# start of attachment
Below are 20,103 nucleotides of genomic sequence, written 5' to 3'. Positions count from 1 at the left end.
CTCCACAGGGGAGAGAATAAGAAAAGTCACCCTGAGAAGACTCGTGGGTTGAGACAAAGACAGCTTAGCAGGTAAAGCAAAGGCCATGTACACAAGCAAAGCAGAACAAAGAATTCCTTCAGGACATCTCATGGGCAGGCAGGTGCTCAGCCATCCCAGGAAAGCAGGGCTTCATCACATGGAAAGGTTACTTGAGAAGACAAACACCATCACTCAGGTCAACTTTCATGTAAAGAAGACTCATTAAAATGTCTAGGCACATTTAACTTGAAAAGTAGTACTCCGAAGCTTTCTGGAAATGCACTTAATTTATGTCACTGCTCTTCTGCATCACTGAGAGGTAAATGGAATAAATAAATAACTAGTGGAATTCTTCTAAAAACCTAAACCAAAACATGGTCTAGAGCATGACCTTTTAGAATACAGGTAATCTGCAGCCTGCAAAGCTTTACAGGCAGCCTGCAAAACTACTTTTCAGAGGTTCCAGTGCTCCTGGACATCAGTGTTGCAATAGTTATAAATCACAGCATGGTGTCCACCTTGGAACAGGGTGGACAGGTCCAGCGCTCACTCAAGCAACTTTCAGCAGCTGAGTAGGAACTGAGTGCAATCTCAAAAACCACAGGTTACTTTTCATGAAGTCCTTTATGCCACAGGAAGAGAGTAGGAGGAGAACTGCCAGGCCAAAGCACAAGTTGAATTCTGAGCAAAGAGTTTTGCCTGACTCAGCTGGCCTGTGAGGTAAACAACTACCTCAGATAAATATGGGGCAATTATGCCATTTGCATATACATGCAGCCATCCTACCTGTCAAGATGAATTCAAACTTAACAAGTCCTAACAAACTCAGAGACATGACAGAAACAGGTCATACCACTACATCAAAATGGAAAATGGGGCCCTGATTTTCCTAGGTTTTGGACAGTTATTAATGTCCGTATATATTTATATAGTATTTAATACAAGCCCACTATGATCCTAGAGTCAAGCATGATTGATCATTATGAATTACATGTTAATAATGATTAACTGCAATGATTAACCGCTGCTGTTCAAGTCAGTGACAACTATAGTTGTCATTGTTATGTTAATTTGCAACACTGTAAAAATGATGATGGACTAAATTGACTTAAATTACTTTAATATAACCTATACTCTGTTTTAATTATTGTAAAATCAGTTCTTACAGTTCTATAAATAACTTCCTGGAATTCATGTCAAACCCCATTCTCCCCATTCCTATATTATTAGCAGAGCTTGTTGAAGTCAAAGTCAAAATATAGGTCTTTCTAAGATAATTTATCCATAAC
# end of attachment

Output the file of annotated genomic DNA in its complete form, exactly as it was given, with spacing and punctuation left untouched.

Below are 20,103 nucleotides of genomic sequence, written 5' to 3'. Positions count from 1 at the left end.
CTCCACAGGGGAGAGAATAAGAAAAGTCACCCTGAGAAGACTCGTGGGTTGAGACAAAGACAGCTTAGCAGGTAAAGCAAAGGCCATGTACACAAGCAAAGCAGAACAAAGAATTCCTTCAGGACATCTCATGGGCAGGCAGGTGCTCAGCCATCCCAGGAAAGCAGGGCTTCATCACATGGAAAGGTTACTTGAGAAGACAAACACCATCACTCAGGTCAACTTTCATGTAAAGAAGACTCATTAAAATGTCTAGGCACATTTAACTTGAAAAGTAGTACTCCGAAGCTTTCTGGAAATGCACTTAATTTATGTCACTGCTCTTCTGCATCACTGAGAGGTAAATGGAATAAATAAATAACTAGTGGAATTCTTCTAAAAACCTAAACCAAAACATGGTCTAGAGCATGACCTTTTAGAATACAGGTAATCTGCAGCCTGCAAAGCTTTACAGGCAGCCTGCAAAACTACTTTTCAGAGGTTCCAGTGCTCCTGGACATCAGTGTTGCAATAGTTATAAATCACAGCATGGTGTCCACCTTGGAACAGGGTGGACAGGTCCAGCGCTCACTCAAGCAACTTTCAGCAGCTGAGTAGGAACTGAGTGCAATCTCAAAAACCACAGGTTACTTTTCATGAAGTCCTTTATGCCACAGGAAGAGAGTAGGAGGAGAACTGCCAGGCCAAAGCACAAGTTGAATTCTGAGCAAAGAGTTTTGCCTGACTCAGCTGGCCTGTGAGGTAAACAACTACCTCAGATAAATATGGGGCAATTATGCCATTTGCATATACATGCAGCCATCCTACCTGTCAAGATGAATTCAAACTTAACAAGTCCTAACAAACTCAGAGACATGACAGAAACAGGTCATACCACTACATCAAAATGGAAAATGGGGCCCTGATTTTCCTAGGTTTTGGACAGTTATTAATGTCCGTATATATTTATATAGTATTTAATACAAGCCCACTATGATCCTAGAGTCAAGCATGATTGATCATTATGAATTACATGTTAATAATGATTAACTGCAATGATTAACCGCTGCTGTTCAAGTCAGTGACAACTATAGTTGTCATTGTTATGTTAATTTGCAACACTGTAAAAATGATGATGGACTAAATTGACTTAAATTACTTTAATATAACCTATACTCTGTTTTAATTATTGTAAAATCAGTTCTTACAGTTCTATAAATAACTTCCTGGAATTCATGTCAAACCCCATTCTCCCCATTCCTATATTATTAGCAGAGCTTGTTGAAGTCAAAGTCAAAATATAGGTCTTTCTAAGATAATTTATCCATAAC